Monthly Archives: August 2016

19Aug

Now I’m Mad: Time to Ruffle Some Feathers

Most of the time I’m pretty good about standing up for my rights as a service dog handler. Occasionally, I allow myself to get bullied. This has been one of those times. But now I’m mad, and I’m ready to take some action.

When I lived in California, for about fifteen years I received all of my healthcare through the Kaiser Permanente system, first via my job, and then through spousal benefits from my wife Sabrina’s employer. What this meant was that healthcare was easy, in a lot of ways. Whenever I needed a new doctor, he or she could be found under one proverbial roof. I knew the system, everybody was working together, and it made managing my sometimes very complex medical situation relatively painless.

So when we moved to Las Cruces in late January of this year, one of my biggest anxieties was establishing a new network of providers. Sabrina no longer had employee healthcare, so she had a separate plan. I had been switched to Medicare, with Blue Cross/Blue Shield as supplemental. I had only a thirty-day supply of medications. I knew I had to find, immediately, a neurologist for my hypokalemic periodic paralysis disorder, a psychiatrist for my bipolar disorder, and a primary care physician to fill in for anything else that might arise. The providers needed to be close by (I can’t drive, so Sabrina has to provide all of my transportation), they had to accept both of my insurance plans, and they needed to be accepting new patients. The list wasn’t very long.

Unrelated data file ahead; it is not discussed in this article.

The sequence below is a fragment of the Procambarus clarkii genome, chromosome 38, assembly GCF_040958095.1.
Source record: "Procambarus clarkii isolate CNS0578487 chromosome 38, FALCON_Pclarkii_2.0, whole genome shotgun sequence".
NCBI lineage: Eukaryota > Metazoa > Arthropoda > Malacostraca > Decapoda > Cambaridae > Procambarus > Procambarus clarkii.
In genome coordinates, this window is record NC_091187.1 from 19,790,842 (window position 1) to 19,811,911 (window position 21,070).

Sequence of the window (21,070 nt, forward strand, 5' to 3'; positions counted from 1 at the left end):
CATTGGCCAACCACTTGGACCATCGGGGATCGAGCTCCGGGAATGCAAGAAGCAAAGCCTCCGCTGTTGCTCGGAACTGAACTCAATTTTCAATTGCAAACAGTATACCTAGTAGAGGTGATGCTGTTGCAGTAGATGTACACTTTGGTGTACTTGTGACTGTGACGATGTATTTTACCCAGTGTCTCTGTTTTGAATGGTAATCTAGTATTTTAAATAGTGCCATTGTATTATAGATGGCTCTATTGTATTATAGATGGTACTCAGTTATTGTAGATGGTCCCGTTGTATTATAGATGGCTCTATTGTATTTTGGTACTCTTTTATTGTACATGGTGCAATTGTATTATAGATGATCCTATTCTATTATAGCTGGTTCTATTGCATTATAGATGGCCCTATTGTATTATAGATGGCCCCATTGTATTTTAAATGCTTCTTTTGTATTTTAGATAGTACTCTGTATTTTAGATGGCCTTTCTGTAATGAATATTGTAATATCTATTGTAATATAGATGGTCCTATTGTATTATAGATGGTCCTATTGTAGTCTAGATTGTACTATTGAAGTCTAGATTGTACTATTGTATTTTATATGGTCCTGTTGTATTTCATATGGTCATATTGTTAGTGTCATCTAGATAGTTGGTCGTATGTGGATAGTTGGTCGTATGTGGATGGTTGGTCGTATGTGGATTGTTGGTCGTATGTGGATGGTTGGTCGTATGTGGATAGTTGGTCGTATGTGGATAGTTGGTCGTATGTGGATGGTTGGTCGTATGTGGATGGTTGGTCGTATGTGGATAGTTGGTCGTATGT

Removal quoteI felt lucky when I found Epoch Integrated Health Services in downtown Las Cruces, and was given an appointment with psychiatrist Dr. Beale without too much waiting time. Until I showed up for the appointment, that is. The first day, I waited two hours without being seen, and had to leave because I had another appointment, and had to reschedule. When I returned for my second appointment, I waited another hour and a half, and finally was called into his office. He took one look at me and said, “Oh. You can’t bring that dog in here.”